Tag Archiv: War of 1812

On the way to school

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Girl #1 is rambling about the King of England. Something or other she learned at school from Mrs. V. who, it is repeated with reverence, absolutely loves history.

Girl #2:  I’m getting the idea that Mrs. V. really knows a lot. Like even more than mom

Girl #1 concerned: I don’t know. I think might both know a lot but they know a lot about different things

Girl #2: Yeah, like about God and stuff

Girl #1: No, everybody knows about God. It’s like they both know a lot about some things. Like Mrs. V. knows a lot about history and social studies, and . . .

Girl #2: So maybe they know the same as each other but more than Miss Sipple.

Girl #1 (a little taken aback): Oh no, she says with emphasis, Miss Sipple knows a  lot. She knows all kinds of things. But she teaches very small children. Sooooo, she has to take everything she knows and take down to really tiny little details so the little kids can get it. See what I mean.

Girl #2 Yeah, so she’s really smart but she has to make it so they can understand it

Girl #1 Exactly

 

I tune out while the conversation turns back to the King in England, and all that has been learned thus far from the beloved and admired Mrs. V. Somewhere I tune in again . . .

Girl #1  So anyway, the King and England wanted to fight New York.

Girl #2 Is that like called World War I or something?

Girl #1 Actually, it might have just been New York fighting New York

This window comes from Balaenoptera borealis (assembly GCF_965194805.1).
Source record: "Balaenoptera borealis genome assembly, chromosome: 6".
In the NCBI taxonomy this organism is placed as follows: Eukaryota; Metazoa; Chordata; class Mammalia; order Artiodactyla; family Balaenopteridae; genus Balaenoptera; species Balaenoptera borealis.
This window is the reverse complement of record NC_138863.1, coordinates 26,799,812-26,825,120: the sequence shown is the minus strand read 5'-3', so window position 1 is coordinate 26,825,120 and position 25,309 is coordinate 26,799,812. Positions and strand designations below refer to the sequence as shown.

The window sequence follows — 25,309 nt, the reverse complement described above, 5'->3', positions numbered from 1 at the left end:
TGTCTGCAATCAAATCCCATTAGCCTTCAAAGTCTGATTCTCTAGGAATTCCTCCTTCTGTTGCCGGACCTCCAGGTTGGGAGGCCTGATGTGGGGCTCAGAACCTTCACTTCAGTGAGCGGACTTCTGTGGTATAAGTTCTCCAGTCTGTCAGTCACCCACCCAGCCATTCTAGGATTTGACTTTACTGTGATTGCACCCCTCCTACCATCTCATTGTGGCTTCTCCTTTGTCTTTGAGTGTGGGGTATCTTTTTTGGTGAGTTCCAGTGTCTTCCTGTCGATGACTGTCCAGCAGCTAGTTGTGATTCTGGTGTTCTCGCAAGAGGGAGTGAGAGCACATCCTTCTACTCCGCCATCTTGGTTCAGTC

Boy #2 from the far back:  It’s called the War of 1812

Girl #1  Actually, I’m pretty sure it was New York trying to keep New York, maybe from England.

Boy #3 Then that’s the United States becoming a country. It’s called the Civil War.

Girl #1 Anyway, the point is that there were people in New York who wanted to be loyal to the King and that made other people really mad. They wanted to like lock them up in jail and be mean to them and stuff, but they weren’t bad people. They were good people and they loved the King.

 

Well, Dorothy, I say to myself. You aren’t in Kansas anymore. The traitors of your childhood are the heroes of your children’s. Your book loving son who spews facts about the quiet needed for beer brewing and all manner of odd things learned from his books doesn’t differentiate accurately between American wars, revolutionary, civil, or otherwise.

But that’s ok. My nine year old says that even though Mrs. V. knows some things I don’t, there are some things I know that she doesn’t. This bodes well for both of us.